Thesis

Teachers' voices: the impact of the No Child Left Behind on teachers' working lives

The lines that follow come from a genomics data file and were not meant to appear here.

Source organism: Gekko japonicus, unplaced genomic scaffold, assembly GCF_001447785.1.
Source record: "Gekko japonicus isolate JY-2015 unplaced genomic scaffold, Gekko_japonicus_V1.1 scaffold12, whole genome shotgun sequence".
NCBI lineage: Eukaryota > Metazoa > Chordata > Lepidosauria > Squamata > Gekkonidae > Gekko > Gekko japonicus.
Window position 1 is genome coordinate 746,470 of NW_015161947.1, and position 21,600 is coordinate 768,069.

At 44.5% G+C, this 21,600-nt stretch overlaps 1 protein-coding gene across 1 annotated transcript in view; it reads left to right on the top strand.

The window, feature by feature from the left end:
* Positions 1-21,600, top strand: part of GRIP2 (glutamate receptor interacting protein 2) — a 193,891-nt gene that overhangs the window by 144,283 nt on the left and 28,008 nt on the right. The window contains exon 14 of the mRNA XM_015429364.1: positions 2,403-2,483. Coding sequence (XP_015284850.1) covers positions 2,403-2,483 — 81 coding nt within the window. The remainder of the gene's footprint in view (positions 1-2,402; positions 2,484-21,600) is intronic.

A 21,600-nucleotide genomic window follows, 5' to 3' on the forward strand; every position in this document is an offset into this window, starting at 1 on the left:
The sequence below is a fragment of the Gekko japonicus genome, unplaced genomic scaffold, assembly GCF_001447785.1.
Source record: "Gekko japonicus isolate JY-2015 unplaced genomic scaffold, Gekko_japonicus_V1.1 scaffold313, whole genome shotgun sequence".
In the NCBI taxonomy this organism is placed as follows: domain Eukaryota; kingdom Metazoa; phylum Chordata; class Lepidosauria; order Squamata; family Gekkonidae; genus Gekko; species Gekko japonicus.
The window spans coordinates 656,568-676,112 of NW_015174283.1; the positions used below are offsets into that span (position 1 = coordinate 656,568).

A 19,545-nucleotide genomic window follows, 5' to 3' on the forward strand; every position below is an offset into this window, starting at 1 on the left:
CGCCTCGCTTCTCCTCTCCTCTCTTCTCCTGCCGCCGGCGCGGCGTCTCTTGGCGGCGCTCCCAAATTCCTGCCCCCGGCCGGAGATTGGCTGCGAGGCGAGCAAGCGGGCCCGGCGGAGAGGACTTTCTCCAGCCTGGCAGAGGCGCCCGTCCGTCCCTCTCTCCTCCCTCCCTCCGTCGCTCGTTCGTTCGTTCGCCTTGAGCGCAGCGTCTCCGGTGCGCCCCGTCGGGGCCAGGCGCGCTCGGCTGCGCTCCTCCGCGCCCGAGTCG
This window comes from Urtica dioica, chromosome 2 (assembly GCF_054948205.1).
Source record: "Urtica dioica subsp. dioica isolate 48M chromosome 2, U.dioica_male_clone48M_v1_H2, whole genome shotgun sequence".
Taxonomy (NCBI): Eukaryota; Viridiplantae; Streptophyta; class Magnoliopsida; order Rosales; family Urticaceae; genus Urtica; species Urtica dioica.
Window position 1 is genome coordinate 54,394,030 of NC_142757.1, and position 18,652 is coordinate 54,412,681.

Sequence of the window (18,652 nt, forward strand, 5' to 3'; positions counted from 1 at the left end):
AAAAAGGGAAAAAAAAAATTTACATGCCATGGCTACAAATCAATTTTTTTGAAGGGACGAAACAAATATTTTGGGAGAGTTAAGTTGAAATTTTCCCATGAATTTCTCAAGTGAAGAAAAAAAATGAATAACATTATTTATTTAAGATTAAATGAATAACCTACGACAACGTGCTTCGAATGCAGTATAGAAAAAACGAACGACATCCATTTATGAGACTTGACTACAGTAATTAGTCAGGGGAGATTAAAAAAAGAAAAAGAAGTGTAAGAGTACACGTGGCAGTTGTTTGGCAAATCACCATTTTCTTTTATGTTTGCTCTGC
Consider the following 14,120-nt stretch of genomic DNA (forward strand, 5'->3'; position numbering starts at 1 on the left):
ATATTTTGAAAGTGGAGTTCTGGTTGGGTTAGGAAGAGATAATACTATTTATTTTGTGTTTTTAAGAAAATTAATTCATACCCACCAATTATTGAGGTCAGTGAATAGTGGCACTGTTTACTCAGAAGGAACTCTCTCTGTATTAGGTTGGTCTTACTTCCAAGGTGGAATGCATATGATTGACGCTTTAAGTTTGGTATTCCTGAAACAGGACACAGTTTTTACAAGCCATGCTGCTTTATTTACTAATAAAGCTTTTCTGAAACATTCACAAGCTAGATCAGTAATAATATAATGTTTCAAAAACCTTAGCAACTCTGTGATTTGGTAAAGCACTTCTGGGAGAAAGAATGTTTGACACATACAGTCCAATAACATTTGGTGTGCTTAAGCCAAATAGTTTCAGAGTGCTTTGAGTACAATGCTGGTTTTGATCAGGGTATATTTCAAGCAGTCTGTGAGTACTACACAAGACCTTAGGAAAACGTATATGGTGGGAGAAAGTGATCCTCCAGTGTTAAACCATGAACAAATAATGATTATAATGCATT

The No Child Left Behind (NCLB) is President George W. Bush's reform plan for improving American's education system and insuring all students have an opportunity to high quality of instruction. This study draws on the experiences of ten public school teachers working at elementary and middle-schools in the North County San Diego area to better understand how the NCLB is impacting teachers' everyday working lives. This qualitative study uses in-depth interviews to shed light on the lived experiences of teachers, it discusses strategies teachers use to implement mandated reform in the classroom and it examines the perceptions teachers have about the success and failures of the NCLB. Findings from this study reveal that teachers hold ambivalent views; there are some aspects of the NCLB that teachers appear to appreciate and support but there are some mandates that create stress and angst in their everyday working lives. I found that teachers appear to support the consistency the NCLB brings to their positions through accountability and guidelines, but the unrealistic expectation that all students will reach specified achievement targets creates angst and stress in their daily working lives. Keywords: No Child Left Behind, Education Reform, Education Policy, Teacher Perceptions, Teacher Strategies

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